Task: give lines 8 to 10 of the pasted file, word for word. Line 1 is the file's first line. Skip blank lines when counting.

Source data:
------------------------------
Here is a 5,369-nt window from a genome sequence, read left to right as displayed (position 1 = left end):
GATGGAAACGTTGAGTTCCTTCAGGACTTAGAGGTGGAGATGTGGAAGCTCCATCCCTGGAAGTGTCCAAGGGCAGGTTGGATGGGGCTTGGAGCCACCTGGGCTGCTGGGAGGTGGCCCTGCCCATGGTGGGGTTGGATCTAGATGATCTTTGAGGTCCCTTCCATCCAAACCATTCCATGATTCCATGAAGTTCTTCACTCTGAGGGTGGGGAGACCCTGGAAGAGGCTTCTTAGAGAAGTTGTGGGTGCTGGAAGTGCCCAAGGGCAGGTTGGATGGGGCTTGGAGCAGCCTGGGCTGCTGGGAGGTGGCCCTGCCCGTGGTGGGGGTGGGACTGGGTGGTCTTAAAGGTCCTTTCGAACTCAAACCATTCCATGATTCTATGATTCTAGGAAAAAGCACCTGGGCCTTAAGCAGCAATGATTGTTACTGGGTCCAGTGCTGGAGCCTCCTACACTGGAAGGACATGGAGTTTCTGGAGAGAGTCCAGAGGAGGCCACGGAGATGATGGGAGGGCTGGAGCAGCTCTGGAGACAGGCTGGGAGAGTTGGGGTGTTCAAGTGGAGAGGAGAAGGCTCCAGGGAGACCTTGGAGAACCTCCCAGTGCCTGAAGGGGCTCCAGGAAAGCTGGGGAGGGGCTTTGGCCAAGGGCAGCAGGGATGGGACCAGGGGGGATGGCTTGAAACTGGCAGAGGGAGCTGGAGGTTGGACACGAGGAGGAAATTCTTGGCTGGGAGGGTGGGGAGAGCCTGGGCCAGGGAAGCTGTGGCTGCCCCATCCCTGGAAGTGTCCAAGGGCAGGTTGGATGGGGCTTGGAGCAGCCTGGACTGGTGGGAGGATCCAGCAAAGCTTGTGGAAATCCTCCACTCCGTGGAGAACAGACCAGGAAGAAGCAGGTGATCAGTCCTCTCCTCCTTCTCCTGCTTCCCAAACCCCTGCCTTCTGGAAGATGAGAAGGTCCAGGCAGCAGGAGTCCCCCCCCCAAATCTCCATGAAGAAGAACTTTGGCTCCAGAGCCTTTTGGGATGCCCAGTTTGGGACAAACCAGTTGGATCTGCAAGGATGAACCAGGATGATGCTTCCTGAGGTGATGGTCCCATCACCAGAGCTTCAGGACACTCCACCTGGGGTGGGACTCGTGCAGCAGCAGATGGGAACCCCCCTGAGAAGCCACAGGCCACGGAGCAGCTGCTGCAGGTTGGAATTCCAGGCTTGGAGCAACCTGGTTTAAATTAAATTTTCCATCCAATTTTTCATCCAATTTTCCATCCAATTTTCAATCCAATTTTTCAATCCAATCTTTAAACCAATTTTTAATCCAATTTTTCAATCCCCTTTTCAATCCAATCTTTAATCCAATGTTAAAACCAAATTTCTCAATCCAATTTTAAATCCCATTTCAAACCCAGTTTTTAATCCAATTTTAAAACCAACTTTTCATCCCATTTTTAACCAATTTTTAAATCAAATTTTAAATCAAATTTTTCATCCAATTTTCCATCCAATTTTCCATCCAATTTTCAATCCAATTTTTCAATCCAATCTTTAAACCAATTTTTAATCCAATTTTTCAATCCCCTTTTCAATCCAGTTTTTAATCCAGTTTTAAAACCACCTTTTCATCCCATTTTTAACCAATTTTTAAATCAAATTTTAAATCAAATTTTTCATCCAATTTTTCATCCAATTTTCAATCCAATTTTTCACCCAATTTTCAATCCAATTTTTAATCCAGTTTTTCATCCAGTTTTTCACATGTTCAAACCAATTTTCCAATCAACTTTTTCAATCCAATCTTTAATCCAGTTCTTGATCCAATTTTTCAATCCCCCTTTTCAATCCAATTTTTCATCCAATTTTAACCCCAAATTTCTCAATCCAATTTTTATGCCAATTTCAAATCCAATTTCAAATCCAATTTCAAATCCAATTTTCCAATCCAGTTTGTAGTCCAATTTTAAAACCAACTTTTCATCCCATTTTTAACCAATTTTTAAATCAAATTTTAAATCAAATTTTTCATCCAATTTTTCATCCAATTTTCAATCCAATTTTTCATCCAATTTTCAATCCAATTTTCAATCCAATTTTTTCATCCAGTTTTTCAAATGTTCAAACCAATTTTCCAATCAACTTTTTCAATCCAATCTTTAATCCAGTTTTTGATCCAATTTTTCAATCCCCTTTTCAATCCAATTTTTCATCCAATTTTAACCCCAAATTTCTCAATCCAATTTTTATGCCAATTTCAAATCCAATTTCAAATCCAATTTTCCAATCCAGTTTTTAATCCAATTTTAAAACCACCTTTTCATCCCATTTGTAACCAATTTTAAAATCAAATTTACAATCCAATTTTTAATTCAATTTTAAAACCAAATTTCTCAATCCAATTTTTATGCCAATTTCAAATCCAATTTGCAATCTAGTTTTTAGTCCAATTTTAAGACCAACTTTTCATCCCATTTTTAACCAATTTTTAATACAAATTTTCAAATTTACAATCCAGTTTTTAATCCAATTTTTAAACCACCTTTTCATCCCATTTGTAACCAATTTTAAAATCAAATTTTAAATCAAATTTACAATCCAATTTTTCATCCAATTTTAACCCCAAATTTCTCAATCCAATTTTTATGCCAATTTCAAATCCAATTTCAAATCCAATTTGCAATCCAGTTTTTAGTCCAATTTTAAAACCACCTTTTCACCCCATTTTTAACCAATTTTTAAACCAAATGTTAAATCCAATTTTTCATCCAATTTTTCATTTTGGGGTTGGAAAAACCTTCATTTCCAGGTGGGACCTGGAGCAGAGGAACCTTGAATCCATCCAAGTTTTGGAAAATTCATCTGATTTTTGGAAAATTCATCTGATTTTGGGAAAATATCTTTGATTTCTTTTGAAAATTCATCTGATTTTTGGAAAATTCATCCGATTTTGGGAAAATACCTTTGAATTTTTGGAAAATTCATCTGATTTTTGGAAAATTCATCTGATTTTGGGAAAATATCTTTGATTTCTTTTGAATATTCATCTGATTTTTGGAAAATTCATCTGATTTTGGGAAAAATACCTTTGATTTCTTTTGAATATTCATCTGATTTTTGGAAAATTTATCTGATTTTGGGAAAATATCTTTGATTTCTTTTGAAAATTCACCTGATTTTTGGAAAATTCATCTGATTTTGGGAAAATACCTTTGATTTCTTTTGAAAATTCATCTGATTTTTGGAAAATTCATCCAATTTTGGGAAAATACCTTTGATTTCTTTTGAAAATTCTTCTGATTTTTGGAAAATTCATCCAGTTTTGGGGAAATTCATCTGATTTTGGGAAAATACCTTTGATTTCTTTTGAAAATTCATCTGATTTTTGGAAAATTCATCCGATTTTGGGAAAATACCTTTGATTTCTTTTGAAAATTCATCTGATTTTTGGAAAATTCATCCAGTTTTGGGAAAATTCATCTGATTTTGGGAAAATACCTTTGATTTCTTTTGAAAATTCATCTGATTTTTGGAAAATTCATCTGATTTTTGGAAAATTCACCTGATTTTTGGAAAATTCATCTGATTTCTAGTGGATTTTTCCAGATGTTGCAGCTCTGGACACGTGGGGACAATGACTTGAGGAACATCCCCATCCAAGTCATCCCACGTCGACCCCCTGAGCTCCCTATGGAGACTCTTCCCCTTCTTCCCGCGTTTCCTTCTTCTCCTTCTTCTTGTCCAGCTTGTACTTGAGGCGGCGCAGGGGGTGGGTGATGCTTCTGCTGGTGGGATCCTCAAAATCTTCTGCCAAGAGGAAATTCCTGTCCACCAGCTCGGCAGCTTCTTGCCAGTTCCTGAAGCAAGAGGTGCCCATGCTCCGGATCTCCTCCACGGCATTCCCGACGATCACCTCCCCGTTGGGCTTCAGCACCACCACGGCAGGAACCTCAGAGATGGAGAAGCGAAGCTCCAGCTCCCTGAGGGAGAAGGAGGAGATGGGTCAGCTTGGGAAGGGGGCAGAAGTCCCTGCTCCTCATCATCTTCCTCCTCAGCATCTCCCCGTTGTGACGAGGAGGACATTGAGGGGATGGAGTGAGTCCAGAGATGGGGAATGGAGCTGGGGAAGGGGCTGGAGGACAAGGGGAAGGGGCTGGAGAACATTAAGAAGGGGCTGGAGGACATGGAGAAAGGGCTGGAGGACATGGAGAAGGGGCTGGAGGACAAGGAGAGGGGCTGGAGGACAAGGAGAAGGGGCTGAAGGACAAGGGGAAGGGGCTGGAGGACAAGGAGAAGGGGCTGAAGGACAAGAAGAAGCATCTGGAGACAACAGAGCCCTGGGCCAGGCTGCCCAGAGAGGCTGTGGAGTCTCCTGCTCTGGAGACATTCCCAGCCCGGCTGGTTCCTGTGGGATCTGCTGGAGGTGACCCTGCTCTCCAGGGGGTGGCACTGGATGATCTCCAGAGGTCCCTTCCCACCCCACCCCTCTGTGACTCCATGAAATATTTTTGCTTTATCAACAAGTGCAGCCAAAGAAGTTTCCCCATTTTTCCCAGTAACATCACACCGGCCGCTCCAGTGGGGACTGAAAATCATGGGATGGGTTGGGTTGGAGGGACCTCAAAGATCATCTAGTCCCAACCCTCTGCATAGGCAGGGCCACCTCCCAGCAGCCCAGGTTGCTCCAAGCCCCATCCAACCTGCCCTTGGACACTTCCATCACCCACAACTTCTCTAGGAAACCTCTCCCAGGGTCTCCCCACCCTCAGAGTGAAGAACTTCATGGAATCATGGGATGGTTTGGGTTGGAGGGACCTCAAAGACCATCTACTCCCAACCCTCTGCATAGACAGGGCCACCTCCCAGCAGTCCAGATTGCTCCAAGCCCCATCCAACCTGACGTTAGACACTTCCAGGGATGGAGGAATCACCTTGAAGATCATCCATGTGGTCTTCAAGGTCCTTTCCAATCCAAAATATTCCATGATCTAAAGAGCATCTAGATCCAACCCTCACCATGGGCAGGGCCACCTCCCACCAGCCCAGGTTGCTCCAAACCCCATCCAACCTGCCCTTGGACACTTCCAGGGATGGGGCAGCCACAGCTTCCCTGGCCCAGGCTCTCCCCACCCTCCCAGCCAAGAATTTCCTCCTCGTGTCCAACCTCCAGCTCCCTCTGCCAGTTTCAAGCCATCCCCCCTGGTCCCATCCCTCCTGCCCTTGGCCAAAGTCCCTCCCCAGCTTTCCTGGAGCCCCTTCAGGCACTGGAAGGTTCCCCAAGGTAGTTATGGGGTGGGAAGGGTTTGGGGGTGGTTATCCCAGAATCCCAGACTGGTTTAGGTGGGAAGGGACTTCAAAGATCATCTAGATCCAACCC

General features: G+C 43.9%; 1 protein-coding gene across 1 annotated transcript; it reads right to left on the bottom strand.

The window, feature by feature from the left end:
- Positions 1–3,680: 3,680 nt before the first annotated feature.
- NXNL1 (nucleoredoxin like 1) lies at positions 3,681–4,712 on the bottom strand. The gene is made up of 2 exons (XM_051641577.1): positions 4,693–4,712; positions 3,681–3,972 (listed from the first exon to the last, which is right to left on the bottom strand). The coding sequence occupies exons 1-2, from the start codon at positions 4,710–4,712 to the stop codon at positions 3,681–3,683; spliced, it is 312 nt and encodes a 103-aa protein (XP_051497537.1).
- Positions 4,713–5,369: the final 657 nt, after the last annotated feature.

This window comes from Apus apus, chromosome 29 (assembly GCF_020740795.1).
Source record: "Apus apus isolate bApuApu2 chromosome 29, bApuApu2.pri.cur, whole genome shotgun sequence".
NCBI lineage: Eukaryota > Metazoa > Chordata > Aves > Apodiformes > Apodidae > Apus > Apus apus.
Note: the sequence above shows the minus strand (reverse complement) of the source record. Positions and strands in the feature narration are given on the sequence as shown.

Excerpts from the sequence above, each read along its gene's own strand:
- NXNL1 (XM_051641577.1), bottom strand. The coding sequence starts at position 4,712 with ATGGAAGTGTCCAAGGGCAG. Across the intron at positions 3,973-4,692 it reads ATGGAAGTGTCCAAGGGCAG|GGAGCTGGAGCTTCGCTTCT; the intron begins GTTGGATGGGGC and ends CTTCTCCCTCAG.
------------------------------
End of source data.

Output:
This window comes from Apus apus, chromosome 29 (assembly GCF_020740795.1).
Source record: "Apus apus isolate bApuApu2 chromosome 29, bApuApu2.pri.cur, whole genome shotgun sequence".
NCBI lineage: Eukaryota > Metazoa > Chordata > Aves > Apodiformes > Apodidae > Apus > Apus apus.